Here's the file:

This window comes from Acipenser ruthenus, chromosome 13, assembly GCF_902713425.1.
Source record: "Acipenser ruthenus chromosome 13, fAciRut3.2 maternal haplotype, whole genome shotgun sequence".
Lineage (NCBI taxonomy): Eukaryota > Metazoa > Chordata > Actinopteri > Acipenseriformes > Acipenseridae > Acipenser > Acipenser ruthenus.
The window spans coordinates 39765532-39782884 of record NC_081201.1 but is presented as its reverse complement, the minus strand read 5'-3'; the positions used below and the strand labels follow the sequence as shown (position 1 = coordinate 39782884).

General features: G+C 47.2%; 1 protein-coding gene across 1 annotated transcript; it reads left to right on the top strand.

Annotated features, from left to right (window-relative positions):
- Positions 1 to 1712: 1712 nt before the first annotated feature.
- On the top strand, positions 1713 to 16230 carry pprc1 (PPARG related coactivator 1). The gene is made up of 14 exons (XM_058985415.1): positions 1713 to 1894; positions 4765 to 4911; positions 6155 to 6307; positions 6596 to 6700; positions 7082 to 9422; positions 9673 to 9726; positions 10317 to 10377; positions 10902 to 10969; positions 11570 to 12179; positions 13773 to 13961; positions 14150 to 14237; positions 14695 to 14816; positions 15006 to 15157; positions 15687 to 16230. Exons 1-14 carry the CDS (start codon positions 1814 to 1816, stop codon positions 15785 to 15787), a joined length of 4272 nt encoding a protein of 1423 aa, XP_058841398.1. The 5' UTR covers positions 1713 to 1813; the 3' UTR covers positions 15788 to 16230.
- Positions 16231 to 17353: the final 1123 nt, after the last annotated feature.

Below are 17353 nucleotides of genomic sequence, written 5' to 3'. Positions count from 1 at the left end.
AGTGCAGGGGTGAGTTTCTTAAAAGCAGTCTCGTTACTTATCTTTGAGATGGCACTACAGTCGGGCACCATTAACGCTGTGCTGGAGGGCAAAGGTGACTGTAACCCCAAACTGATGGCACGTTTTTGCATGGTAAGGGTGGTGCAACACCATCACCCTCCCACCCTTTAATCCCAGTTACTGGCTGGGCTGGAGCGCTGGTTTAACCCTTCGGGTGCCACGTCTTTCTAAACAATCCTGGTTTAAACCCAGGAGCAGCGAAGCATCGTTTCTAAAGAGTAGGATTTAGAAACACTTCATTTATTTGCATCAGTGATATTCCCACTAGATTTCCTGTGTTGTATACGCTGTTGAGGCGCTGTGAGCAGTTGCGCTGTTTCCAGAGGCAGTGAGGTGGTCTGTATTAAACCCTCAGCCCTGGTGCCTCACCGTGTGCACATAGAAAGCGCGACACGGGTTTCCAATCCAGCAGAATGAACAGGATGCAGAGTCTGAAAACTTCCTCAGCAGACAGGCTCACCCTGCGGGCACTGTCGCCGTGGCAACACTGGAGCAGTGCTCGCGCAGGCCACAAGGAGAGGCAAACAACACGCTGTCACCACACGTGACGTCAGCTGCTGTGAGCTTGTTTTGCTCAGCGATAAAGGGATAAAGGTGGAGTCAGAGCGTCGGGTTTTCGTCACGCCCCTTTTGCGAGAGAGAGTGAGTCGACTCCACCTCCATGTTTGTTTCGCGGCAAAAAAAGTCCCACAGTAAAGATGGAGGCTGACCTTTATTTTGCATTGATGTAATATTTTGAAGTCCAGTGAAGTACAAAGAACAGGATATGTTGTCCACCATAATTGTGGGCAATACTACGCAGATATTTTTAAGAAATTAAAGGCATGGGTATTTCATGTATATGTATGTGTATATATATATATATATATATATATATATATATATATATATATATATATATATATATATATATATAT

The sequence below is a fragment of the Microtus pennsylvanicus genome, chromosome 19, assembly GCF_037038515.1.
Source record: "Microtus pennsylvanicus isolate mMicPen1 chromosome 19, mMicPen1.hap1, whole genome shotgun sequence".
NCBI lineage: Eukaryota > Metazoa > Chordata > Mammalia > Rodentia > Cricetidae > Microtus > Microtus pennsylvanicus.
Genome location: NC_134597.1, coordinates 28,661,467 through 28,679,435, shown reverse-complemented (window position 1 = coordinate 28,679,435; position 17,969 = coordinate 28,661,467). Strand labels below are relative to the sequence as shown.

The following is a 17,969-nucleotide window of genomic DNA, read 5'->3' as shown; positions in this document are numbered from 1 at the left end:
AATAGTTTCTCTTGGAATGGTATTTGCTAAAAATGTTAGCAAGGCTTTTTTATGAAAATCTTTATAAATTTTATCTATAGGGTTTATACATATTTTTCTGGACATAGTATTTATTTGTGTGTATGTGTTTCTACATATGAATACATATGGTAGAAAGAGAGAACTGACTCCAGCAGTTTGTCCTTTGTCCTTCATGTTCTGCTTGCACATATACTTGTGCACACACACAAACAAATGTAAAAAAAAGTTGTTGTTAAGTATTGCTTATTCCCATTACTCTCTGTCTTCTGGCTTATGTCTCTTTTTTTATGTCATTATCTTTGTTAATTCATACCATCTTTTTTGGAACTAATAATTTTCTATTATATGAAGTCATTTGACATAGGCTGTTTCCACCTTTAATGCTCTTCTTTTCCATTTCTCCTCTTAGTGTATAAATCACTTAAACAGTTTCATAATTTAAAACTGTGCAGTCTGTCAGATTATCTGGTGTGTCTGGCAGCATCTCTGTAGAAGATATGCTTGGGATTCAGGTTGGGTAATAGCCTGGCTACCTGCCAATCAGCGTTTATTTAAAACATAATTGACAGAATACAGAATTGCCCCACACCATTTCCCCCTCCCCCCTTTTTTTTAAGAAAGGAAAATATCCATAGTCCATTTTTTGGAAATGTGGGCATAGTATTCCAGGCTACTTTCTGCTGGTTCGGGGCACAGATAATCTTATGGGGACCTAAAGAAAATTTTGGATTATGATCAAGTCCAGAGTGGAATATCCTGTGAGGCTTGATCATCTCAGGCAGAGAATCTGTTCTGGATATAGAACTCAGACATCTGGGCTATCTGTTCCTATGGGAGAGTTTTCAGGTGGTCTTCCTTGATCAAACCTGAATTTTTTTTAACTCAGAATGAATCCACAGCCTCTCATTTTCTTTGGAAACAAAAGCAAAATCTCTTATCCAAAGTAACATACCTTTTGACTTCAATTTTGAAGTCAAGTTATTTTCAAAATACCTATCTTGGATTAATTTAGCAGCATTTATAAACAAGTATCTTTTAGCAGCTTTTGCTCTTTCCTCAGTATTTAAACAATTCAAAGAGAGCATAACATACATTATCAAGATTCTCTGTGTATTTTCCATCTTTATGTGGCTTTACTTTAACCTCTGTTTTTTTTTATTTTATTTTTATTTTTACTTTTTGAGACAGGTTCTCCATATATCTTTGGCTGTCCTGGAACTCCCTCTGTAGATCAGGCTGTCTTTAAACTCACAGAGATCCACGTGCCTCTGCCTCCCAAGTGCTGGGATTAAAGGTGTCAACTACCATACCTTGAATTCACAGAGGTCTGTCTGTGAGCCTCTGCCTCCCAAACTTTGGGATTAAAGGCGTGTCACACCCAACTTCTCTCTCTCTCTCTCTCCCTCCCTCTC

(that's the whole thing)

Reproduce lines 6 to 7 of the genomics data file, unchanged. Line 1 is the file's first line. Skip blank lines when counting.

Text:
Annotated features, from left to right (window-relative positions):
- Positions 1 to 1712: 1712 nt before the first annotated feature.